Fraud" we have disposed of this type of claim and need not consider it further.
Finally, plaintiff alleges that he is entitled to equitable relief in the form of a declaratory judgment that the stock certificate is valid, or in the alternative an order of this Court requiring the Corporation to issue a new valid certificate.
As we have noted above, an equitable remedy will be withheld where the applicable statute of limitations bars the concurrent legal remedy. Cope v. Anderson, 331 U.S. 461, 464, 91 L. Ed. 1602, 67 S. Ct. 1340 (1947). Since concurrent jurisdiction does exist, and the statute of limitations has barred plaintiff's requests for legal relief, equity will follow the law and be controlled by the applicable statute of limitations. Therefore, plaintiff's equitable cause of action will not lie.
Even if the statute of limitations were not a bar, the doctrine of laches would still operate to prevent the grant of equitable relief. The doctrine of laches stems from the principle that equity aids the vigilant. It is designed to promote diligence and to prevent the enforcement of stale claims. Defendants, due to plaintiff's failure to take timely action, have been seriously prejudiced in their defenses. The death of Rohrich alone is an example of the prejudice caused defendants by plaintiff's dilatory conduct. Plaintiff has shown no facts which would make equitable relief proper or appropriate.
Answering counterclaims for the return of the void certificate so that the certificate might be cancelled, hence, avoiding future potential liability.
If certificates of stock are issued illegally, or by an officer fraudulently or without authority, and the circumstances are such that they are void or voidable, the corporation may cancel them, or they may be cancelled by a court of equity in a suit brought for that purpose by the corporation. Fletcher Cyc. Corp. (Perm. Ed) § 5166.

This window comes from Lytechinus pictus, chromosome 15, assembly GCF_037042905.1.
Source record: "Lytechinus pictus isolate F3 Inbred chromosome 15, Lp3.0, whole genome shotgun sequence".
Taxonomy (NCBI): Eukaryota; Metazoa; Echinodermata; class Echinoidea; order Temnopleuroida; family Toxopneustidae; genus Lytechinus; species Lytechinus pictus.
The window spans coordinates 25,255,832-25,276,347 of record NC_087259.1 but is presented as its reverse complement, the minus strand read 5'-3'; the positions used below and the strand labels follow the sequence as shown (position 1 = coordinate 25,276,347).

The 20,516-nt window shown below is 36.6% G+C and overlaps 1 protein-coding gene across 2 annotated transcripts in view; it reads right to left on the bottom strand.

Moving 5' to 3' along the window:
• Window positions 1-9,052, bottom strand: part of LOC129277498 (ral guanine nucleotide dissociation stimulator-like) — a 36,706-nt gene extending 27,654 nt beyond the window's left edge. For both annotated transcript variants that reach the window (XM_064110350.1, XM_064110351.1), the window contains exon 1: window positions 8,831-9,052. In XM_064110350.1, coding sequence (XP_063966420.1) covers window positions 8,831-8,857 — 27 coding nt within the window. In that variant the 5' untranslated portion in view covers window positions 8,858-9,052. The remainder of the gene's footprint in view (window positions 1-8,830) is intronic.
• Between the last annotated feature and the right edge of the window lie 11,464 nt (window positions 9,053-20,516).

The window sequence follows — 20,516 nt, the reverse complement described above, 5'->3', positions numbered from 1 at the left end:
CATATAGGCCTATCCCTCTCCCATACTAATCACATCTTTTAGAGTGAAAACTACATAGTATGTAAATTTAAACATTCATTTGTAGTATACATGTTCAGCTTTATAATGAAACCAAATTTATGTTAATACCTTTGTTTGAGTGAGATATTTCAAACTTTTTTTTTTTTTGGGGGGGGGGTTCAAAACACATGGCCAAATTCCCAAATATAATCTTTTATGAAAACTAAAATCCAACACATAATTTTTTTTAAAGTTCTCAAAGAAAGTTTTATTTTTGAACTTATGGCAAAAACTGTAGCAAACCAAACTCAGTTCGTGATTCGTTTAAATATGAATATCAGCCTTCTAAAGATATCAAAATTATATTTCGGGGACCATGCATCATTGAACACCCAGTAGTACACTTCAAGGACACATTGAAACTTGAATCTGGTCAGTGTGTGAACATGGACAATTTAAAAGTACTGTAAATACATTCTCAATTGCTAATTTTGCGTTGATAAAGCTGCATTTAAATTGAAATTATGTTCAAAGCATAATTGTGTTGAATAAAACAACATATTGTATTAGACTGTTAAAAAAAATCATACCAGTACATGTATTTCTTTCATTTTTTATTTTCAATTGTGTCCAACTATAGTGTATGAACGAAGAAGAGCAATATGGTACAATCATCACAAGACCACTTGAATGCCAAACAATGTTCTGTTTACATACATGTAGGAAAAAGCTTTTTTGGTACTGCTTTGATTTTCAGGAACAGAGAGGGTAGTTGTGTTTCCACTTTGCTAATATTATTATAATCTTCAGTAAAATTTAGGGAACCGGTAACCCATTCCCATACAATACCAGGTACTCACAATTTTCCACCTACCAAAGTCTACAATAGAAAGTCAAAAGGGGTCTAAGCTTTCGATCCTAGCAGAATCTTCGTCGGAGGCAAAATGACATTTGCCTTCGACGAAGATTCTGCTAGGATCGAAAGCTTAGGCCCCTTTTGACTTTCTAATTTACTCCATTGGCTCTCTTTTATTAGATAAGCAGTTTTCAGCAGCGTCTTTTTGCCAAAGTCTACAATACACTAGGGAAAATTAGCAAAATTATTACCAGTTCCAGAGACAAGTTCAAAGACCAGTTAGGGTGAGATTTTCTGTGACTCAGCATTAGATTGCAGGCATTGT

In view of our determination that plaintiff's claims for relief are barred by the statute of limitations, plaintiff has no proprietary interest in the stock. The certificate, as any overissued security, is void and worthless. Scovill v. Thayer, 105 U.S. 143, 26 L. Ed. 968 (1882).
Therefore, to avert any claim by a future transferee of the stock, we hold that the certificate should be returned to the corporation for cancellation. See 18 C.J.S. Corporations § 249.
An Order consistent with the above has been entered this day.
JOHN H. PRATT
[EDITOR'S NOTE: The following court-provided text does not appear at this cite in 433 F. Supp.]
Upon consideration of plaintiff's Motion for Summary Judgment and the Motions for Summary Judgment by all defendants, the attached Memorand of Points and Authorities, the Statement of the Material Facts as to which there is no genuine issue, the oppositions of the parties thereto, and it appearing that there is no genuine issue of material fact, it is by the Court this 25th day of May, 1977
(1) That the Motions for Summary Judgment of all defendants be, and hereby are, granted and plaintiff's Motion for Summary Judgment denied; and
(2) The plaintiff shall deliver to defendant, Answering Service, Inc., his stock certificate for 10 shares of the capital stock of defendant for cancellation within 10 days hereafter.
JOHN H. PRATT / JUDGE